The article is very clearly marked 'Advertorial', so they are making it clear that this is a sales page.

However, that aside let's break down the landing page.

The article is set out like an old school sales letter but one that is hiding under the disguise of a blog article.

In fact, if you were to remove the word advertorial, it would look just like any blog article online.

The Above The Fold Conversion Elements

The above the fold area has 2 clear conversion elements visible immediately.

These take the form of not one but 2 offer buttons, here's one.

They then use a classic headline:

The 'Finally' headline isn't going to win any awards, but at least, you know exactly what this page is all about...a productivity pill.

This goes some way to closing the curiosity loop that was established in the ad, especially if you weren't sure what this 'pill' was all about.

Social Proof

Onnit is quick to establish social proof by showing their social media followings and where they are featured.

This is a wise move, especially in the supplement industry where people are worried about what they are putting into their bodies.

Rory Sutherland (the vice-chairman of Ogilvy) calls this technique 'costly signalling'.

They show these giant social media accounts because it sends a signal that says "these are the real deal, they have invested in their reputation and aren't likely to risk it by selling rubbish'".

The Sales Letter With A Difference

The page then moves onto become a standard sales letter (see a full copy of the sales letter at the base of the article).

However, they do something very different.

There are 4 in content banners with buttons that direct you to the next level.

These are as follows.

Button 1:

The 'If you aren't doing (insert activity) You aren't (insert what you are missing out on)'

This is a classic old fashioned headline formula.

Button 2:

The Offer Button

This call to action is all based on their 30% reduction offer.

Button 3:

The Further Education Button

This text is there for the unconvinced and adds another layer for education.

Button 4: The Repeated Offer

The final call to action is a button which repeats the prime offer.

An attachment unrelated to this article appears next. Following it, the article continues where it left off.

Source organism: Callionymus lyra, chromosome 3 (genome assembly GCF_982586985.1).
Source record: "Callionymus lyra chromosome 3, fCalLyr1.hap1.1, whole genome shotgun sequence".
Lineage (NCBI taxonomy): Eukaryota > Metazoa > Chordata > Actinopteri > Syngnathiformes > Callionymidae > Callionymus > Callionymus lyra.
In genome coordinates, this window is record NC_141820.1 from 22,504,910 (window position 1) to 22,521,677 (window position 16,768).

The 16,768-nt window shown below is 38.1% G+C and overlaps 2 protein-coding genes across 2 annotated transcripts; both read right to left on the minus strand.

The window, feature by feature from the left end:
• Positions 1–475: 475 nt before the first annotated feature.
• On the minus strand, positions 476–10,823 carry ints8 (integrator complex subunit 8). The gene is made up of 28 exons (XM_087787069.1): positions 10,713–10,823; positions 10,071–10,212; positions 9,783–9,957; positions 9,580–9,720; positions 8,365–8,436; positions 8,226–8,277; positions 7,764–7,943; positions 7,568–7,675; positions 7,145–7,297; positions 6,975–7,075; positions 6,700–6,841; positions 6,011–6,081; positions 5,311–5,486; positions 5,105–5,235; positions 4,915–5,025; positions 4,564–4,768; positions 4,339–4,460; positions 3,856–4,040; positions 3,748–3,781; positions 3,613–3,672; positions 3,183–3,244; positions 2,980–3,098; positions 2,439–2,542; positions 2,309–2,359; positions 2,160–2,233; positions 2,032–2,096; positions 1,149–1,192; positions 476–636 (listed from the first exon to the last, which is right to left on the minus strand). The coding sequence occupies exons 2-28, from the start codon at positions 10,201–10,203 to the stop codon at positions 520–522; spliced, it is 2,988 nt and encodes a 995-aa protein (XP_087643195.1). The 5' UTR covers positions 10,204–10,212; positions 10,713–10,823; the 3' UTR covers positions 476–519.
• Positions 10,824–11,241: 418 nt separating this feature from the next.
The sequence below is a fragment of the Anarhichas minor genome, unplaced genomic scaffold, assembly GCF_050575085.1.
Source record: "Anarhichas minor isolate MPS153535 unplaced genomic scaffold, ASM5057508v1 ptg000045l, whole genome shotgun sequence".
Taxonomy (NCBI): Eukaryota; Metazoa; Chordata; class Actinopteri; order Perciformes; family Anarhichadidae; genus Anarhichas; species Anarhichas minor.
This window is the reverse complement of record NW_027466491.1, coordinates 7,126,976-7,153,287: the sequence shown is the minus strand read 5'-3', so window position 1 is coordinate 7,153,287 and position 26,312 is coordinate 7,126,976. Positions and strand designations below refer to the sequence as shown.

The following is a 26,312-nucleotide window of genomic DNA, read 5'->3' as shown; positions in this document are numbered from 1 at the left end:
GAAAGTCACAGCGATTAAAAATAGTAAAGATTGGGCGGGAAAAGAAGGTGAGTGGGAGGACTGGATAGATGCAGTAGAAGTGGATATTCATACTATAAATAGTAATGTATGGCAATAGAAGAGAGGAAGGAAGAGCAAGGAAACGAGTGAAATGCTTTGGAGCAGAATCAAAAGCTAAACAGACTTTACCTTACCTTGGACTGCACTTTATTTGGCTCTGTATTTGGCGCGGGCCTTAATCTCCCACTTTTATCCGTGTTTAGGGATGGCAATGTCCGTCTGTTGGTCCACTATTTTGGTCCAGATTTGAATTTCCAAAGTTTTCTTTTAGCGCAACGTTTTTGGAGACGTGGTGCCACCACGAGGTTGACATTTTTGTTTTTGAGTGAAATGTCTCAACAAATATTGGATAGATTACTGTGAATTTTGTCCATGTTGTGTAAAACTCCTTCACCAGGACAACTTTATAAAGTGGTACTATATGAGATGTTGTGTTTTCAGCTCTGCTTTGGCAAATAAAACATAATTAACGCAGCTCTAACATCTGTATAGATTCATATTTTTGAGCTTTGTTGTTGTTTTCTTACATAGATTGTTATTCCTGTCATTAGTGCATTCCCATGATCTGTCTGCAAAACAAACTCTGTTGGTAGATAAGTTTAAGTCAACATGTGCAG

But, the show doesn't just end there.

Once you click any of the buttons, you end up on yet another landing page.

The Final Landing Page

Once the reader clicks the buttons, they end up on another landing which is a traditional style website landing page.

In essence, this is what kind of page that most people tend to drive traffic to when using ads.

But this page also has some superb conversion elements.

Try Now Risk-Free

The page has a huge call to action button of try now risk-free.

When you click this button (and the others like it on the page), you are directed to their product package selection.

3 Packages To Choose From

There is nothing new with highlighting 3 packages on a product; we all know that this usually means people choose the middle one.

But the variations in discount and quantity are interesting to see.

Detailed Product Information

The rest of the page is dedicated to answering more detailed product questions and providing information.

Buttons on the page have jump links that take you back to the product selection (which is great for conversions)


So, there you have it. 

The direct advertising strategy of a health and supplement company worth over $28 Million.

This is an interesting strategy that uses sales techniques of the past and blends them with modern direct tools.

Each level of this funnel gives the prospect something different.

The add gets their attention.

The advertorial increases their interest and desire for the product.

And the final sales page encourages them to take action.

So, are you going to try this approach?

Let me know if you do, and if you found this article useful, please share it with someone else.


Andrew Holland

Oh and here is their advertorial in full.